ducer was taking their customers, the producer might be able to establish that it was not the agency that allowed the formation of the relationships in the first place. A customer is one who repeatedly has business dealings with a particular person or business. The rationale in the law for protecting an employer’s customers is that the employer or agency helped to create the good will and relationships or paid someone to create it. It is this special influence that courts will use to justify the enforcement of a noncompete. During the employment relationship, the producer or employee almost certainly will strengthen and continue to develop relationships, while at the same time becoming privy to the agency’s sales practices, pricing strategies and marketing mechanisms. This is part of what puts the agency in a better position to enforce a noncompete. Part of the consideration at the front end of hiring should be what you or your agency is willing to pay to hire or engage someone with a book of business. Relationships can be structured through agreements that do not simply begin and end with a noncompete but that anticipate a buy out over a period of time (for example) or a salary or commission that reflects a premium for the book. The other significant tool for an agency is to include a confidentiality agreement, which expressly protects the kinds of business strategies that make your company successful and are not known publicly. In this market of unemployment and employee upheaval, courts are less inclined to shut an employee out from work. What you want to do is target your understandings and agreements with employees to protect what you cannot afford to lose. But, you should be able to identify what these interests in fact are in the first place.
Mary Jo Shaney, Esq.
partner, White Goss Bowers March Schulte & Weisenfels
Mary Jo Shaney is a guest writer for “The Legal Side.”
Mary Jo is a partner with the White Goss Bowers March Schulte & Weisenfels law firm in Kansas City, Mo., with a practice focus in business, employment matters and land use matters. She can be reached at 816-502-4731.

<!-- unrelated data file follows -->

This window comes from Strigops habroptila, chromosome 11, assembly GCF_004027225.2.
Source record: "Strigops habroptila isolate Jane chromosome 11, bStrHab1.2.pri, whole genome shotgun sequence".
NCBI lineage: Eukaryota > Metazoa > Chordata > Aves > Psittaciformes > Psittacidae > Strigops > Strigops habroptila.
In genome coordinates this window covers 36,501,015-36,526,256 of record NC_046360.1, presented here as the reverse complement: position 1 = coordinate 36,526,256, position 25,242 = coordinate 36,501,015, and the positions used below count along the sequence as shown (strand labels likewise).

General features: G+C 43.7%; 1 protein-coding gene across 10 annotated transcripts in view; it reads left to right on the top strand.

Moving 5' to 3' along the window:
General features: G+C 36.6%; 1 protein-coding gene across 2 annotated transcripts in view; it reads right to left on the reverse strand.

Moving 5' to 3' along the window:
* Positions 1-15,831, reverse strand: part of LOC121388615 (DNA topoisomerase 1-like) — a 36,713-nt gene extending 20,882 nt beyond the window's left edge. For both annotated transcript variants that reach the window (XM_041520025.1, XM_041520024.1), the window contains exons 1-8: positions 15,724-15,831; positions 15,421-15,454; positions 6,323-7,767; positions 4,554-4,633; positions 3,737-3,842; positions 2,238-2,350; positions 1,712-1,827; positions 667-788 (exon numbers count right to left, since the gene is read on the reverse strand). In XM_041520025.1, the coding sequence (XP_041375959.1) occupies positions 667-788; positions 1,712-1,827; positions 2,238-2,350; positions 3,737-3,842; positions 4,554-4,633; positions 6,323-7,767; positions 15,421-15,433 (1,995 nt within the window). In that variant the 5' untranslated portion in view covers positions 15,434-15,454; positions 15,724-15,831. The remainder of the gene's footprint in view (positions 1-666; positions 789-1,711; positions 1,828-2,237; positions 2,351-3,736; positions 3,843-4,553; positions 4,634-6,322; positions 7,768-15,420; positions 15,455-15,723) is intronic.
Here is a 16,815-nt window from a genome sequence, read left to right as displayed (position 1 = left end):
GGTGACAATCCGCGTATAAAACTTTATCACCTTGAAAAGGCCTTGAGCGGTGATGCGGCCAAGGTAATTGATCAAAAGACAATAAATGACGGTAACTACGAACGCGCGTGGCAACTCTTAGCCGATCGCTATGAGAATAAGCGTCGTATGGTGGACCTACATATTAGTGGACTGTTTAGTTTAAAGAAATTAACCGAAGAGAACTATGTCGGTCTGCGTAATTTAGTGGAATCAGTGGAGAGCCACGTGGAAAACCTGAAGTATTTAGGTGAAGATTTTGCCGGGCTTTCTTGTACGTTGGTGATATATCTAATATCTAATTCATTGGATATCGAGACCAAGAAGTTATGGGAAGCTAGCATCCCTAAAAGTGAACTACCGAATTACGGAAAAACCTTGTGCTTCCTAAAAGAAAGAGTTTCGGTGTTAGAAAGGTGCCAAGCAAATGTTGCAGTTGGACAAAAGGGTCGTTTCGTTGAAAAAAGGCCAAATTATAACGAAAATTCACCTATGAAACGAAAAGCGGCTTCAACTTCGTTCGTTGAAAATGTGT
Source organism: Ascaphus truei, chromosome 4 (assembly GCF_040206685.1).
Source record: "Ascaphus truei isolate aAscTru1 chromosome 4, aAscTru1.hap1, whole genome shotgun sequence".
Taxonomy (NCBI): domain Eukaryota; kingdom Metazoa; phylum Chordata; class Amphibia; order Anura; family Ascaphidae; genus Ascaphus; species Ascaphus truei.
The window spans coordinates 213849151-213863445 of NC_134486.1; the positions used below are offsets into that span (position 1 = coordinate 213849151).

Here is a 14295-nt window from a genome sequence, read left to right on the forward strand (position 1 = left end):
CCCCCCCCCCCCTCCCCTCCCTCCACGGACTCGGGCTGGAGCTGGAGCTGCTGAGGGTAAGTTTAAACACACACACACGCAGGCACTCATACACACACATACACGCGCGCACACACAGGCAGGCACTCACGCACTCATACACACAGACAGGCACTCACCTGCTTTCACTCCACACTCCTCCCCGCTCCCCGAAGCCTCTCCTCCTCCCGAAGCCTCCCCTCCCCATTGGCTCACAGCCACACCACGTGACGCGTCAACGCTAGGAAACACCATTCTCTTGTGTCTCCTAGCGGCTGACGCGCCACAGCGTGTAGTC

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yourself As the PAC Fundraising Committee chairperson sential? The reasons are clear. Attention and the last several years, my motto has been, “It’s access. Contributions do not buy solutions to not politics – It’s your livelihood.” Well, it’s time legislative debates, but instead they afford us to update that motto to, “It is politics, and it is the opportunity to present our side of the issue still your livelihood!” and educate legislators on our positions. Four years ago, I wrote in Missouri Agent, At the federal level, the IIABA government “2008 is a huge election year. As independent affairs team fights for us by getting in front of agents, we certainly want to support candidates legislators and their staff on a daily basis and with ethical qualifications who show support educating them about legislation that is either for a strong economy and a fair, competitive detrimental or beneficial to our livelihoods. insurance marketplace and who are consistent However, they can’t do it alone. with the interests of the buying public.” The It is vital that we, as small business owners whole insurance world has changed since I and agents, play an active role in shaping the wrote that statement and not for the good, in public policy debate and ultimately the laws my humble opinion! that come out of Washington, D.C. Lobbying With that being said, 2012 is a much more im- and a well-funded PAC go hand in hand. Insurportant election year, especially Pac is non-partisan and for the independent agent. We makes contributions to To make a donation are under a constant attack Republicans and Demoto InsurPac, visit www. from legislators and bureaucrats crats alike. missouriagent.org and who do not feel we add value The 2012 Missouri goal to the insurance buying transacfor InsurPac has been set fill out the contribution tion. This is just as true in propat $17,200. State goals are form, available under erty and casualty lines as it is in determined by dividing the “Advocacy” tab. health insurance. However, we the total of $1 million by are the only true advocates the the total number of ageninsurance buying public has in this process. We cies (21,545) and then multiplying that dollar must drive that fact home to our elected and amount ($47) by the number of agencies in a appointed officials. given state. This number is then rounded to the While agents and brokers want to maintain nearest $50 increment. If a state fell more than the current system of state regulation for the 20 percent short of its 2011 goal, the new goal is insurance industry, it is the U.S. Congress that set at 20% more than it raised last year. will make that decision, as well as many other InsurPac is important to us as independent practical decisions that affect our industry. Fedagents because it allows us to speak with one eral regulation of insurance, tort issues, medical strong voice, enforcing our presence. If you malpractice reform, asbestos reform, tax issues, agree that our legislative involvement is importerrorism insurance, the crop program, flood tant to our profession, the independent agency insurance, agency licensing, new privacy prosystem and our livelihoods, then please contribposals and regulations for companies and agen- ute today! Remember, the updated motto is, “It cies, expanding risk retention groups to include is politics, and it is still your livelihood!” property, natural disaster reform, corporateThank you and may God bless us all. owned life insurance, the tax treatment of life insurance products, health insurance reform, Jo Ann Evans, CIC, LTCIS, CWIS, CDHC, is agency and much more are all issues that are being dismanager at Beimdiek Insurance Agency, Carcussed in Congress. thage, Mo. She is the chairman of the MAIA The future of our industry becomes greatly PAC Fundraising Committee, a position she has dependent upon our ability to become enheld since 2006. Evans served as the 2001-02 gaged in the federal political process. president of MAIA. InsurPac raises funds by asking for voluntary personal contributions. Why is InsurPac so es-